Kushira Naval Air Base War Dead Memorial Tower
Kanoya City, Kagoshima Prefecture
On March 1, 1945, Kushira became a sortie base for kamikaze attacks. During
the next six months, 363 young men died in kamikaze attacks after taking off
from Kushira ,
and another 202 died in conventional attacks. Kushira was the third largest
kamikaze sortie base, after Kanoya (829 deaths in kamikaze attacks) and Chiran
(439 deaths) . Kushira Air Base opened in April
1944, and it was first used for intensive training of crewmen, maintenance
personnel, and navigators.
In October 1969, Kushira Town  and the Association to Build the Kushira Naval
Air Base War Dead Memorial Tower erected the memorial tower. The area around the tower is called Kushira Peace Park,
and it was built with the hope to
achieve eternal peace and to tell future generations about the tragedy of war.
The park is at the same site as former Kushira Air Base.
The front base of the tower has the following inscription on a stone plaque:
Now we sortie having no regrets
Parents, brothers, sisters, be happy
With refreshed hearts like the skies
It will also be this way shortly, goodbye
May there be rest for the spirits of the over 300 men who took off from
here at Kushira Air Base in the last part of the Pacific War and did not
return as they became human bombs. They surely became the foundation for
The left and back sides of the tower base have stone tablets inscribed with names and
of men from Kushira who died in World War II, including kamikaze squadron
members who sortied from Kushira Air Base and did not return. On
October 15 each year, survivors and bereaved family members gather together with
Kanoya City residents at a memorial service in the Peace Park. When you face the
memorial tower, stand on the memorial bridge in the park, and clap your hands,
it is said that you can hear the white dove on top of the tower cry, "coo-coo." The
park also has several other smaller monuments dedicated to war dead of specific
naval units based at Kushira and squadrons that sortied from Kushira.
In 1945, carrier attack bombers of hikōtai (air groups) ordered to
participate in operations proceeded from their home bases to Kushira Air Base. Under the command
of the 5th Air Fleet, they carried out torpedo and bombing attacks against enemy
ships off Okinawa. Type 97 carrier attack bombers from Usa Air Base,
Himeji Air Base, Nagoya Air Base, and Hyakurihara Air Base, when ordered to
form kamikaze special attack squadrons, also departed one after another from Kushira
Air Base. Tenzan bomber Kikusui Units, formed from the 131st Air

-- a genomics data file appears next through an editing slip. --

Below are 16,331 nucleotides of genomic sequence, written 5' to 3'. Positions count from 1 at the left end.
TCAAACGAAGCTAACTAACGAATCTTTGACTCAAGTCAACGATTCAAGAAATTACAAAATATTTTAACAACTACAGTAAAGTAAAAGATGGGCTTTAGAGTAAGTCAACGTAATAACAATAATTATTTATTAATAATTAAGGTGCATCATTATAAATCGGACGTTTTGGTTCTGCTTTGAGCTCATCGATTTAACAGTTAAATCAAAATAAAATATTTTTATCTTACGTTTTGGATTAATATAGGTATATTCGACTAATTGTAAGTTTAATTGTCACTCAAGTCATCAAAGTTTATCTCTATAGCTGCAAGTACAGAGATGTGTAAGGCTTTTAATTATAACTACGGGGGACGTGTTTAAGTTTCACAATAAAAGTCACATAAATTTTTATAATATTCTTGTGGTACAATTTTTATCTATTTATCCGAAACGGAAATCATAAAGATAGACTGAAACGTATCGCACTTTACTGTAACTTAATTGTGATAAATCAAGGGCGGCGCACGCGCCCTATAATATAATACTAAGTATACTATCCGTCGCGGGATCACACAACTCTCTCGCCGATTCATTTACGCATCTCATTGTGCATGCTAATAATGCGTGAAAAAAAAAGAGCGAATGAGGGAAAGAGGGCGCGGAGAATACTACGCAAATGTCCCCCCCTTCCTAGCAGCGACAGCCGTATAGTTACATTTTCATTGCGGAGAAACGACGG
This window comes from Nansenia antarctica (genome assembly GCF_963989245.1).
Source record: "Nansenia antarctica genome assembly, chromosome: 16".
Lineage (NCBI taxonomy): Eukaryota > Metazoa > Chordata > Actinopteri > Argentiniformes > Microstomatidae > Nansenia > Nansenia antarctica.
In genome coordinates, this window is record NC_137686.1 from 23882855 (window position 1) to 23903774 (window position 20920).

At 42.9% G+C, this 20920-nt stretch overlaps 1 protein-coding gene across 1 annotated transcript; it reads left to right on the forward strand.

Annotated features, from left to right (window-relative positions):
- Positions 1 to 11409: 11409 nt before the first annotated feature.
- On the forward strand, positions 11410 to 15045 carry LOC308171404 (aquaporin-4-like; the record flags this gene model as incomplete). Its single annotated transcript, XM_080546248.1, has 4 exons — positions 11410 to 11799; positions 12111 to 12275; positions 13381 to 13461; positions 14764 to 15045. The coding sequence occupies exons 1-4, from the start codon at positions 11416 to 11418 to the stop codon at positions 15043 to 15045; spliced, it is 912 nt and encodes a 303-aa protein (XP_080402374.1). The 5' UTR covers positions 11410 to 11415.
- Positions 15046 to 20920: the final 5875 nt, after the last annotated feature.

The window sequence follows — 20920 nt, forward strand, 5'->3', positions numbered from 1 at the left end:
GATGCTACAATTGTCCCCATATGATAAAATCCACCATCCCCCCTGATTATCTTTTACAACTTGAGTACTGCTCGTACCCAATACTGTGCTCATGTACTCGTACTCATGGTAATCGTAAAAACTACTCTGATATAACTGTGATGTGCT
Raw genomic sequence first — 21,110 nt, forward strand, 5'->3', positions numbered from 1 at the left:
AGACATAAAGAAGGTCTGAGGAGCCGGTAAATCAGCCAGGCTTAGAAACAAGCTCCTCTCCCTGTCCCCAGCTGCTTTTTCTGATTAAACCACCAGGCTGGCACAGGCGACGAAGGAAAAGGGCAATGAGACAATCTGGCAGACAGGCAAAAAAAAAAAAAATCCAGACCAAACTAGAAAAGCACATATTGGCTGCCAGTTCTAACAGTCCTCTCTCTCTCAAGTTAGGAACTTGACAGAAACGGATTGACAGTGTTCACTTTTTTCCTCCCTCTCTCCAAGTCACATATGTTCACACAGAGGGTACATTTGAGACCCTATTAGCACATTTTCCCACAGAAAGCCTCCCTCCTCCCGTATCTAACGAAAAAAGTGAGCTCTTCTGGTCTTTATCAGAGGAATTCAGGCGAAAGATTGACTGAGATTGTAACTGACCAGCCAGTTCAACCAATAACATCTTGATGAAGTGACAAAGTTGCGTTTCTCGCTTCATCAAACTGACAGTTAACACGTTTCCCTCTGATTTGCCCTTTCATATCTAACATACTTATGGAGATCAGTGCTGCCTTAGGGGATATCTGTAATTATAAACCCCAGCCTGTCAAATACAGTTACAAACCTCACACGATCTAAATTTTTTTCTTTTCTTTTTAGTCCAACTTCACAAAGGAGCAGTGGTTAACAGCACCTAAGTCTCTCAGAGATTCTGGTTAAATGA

Group and ordered to make special attack sorties, also used Kushira as a sortie
base for attacks of no return against the Allied task force
Wreaths in front of memorial tower
for 2007 memorial service
Kushira survivors, including many former kamikaze pilots,
sing "Dōki no sakura" (Cherry blossoms of same class)
at 2007 memorial ceremony
Cherry blossoms became the symbol associated with kamikaze pilots from the
time of the formation of the first kamikaze corps in the Philippines. There are
over 2,000 cherry trees in Kushira Peace Park, and it has become a famous spot on
Ōsumi Peninsula for cherry blossoms. Each year in early April a cherry blossom
festival is held at the park. Cherry trees now line the road that used to be the
Kushira Air Base runway.
Wreath in memory of 56 men (28 aircraft) of
Shiragiku (White Chrysanthemum) Special Attack
Squadrons from Tokushima Air Group and 63 men
(21 aircraft) of Shirasagi (White Egret) Special
Attack Squadrons from Himeji Air Group
Much of the information on this page comes from a sign in
Kushira Peace Park and from Tokkōtai Senbotsusha (1990, 320). The information in the
next to the last paragraph is a
translation of information on Senri Nagasue's web site.
1. Tokkōtai Senbotsusha (1990, 330) indicates that
340 men died in kamikaze attacks from Kushira Air Base. Information displayed at
the Kanoya Air Base Museum indicates 334 died in kamikaze attacks from
2. The numbers of deaths from kamikaze attacks come from information displayed at the
Kanoya Air Base Museum and at the Chiran Peace Museum for Kamikaze Pilots.
3. Kushira Town became part of Kanoya City on January 1, 2006.
Nagasue, Senri. 2004. Aozora no hateni (To the blue sky's end). Web
(September 30, 2004).
Tokkōtai Senbotsusha Irei
Heiwa Kinen Kyōkai (Tokkōtai Commemoration Peace Memorial Association). 1990.
Tokubetsu Kōgekitai (Special Attack Corps). Tōkyō: Tokkōtai Senbotsusha
Irei Heiwa Kinen Kyōkai.